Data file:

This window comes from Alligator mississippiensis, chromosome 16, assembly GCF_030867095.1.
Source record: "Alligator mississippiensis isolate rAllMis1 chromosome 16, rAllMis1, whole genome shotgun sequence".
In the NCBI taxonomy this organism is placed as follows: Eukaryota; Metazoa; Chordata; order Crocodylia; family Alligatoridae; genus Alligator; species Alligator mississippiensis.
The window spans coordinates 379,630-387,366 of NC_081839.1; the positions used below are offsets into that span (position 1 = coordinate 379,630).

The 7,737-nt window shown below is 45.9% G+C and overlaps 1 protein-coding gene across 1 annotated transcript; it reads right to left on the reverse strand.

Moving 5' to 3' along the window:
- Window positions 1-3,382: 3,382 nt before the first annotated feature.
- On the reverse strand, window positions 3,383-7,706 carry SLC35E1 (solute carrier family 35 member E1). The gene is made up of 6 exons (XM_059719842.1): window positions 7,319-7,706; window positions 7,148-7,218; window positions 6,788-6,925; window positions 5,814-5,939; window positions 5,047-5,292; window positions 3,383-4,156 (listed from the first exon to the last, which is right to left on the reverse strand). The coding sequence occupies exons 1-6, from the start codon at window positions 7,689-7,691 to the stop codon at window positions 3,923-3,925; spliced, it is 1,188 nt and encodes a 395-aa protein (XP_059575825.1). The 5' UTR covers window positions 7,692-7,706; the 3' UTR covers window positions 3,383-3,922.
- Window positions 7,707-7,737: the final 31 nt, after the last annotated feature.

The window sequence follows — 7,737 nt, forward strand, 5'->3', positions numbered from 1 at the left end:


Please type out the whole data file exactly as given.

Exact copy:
This window comes from Alligator mississippiensis, chromosome 16, assembly GCF_030867095.1.
Source record: "Alligator mississippiensis isolate rAllMis1 chromosome 16, rAllMis1, whole genome shotgun sequence".
In the NCBI taxonomy this organism is placed as follows: Eukaryota; Metazoa; Chordata; order Crocodylia; family Alligatoridae; genus Alligator; species Alligator mississippiensis.
The window spans coordinates 379,630-387,366 of NC_081839.1; the positions used below are offsets into that span (position 1 = coordinate 379,630).

The 7,737-nt window shown below is 45.9% G+C and overlaps 1 protein-coding gene across 1 annotated transcript; it reads right to left on the reverse strand.

Moving 5' to 3' along the window:
- Window positions 1-3,382: 3,382 nt before the first annotated feature.
- On the reverse strand, window positions 3,383-7,706 carry SLC35E1 (solute carrier family 35 member E1). The gene is made up of 6 exons (XM_059719842.1): window positions 7,319-7,706; window positions 7,148-7,218; window positions 6,788-6,925; window positions 5,814-5,939; window positions 5,047-5,292; window positions 3,383-4,156 (listed from the first exon to the last, which is right to left on the reverse strand). The coding sequence occupies exons 1-6, from the start codon at window positions 7,689-7,691 to the stop codon at window positions 3,923-3,925; spliced, it is 1,188 nt and encodes a 395-aa protein (XP_059575825.1). The 5' UTR covers window positions 7,692-7,706; the 3' UTR covers window positions 3,383-3,922.
- Window positions 7,707-7,737: the final 31 nt, after the last annotated feature.

The window sequence follows — 7,737 nt, forward strand, 5'->3', positions numbered from 1 at the left end: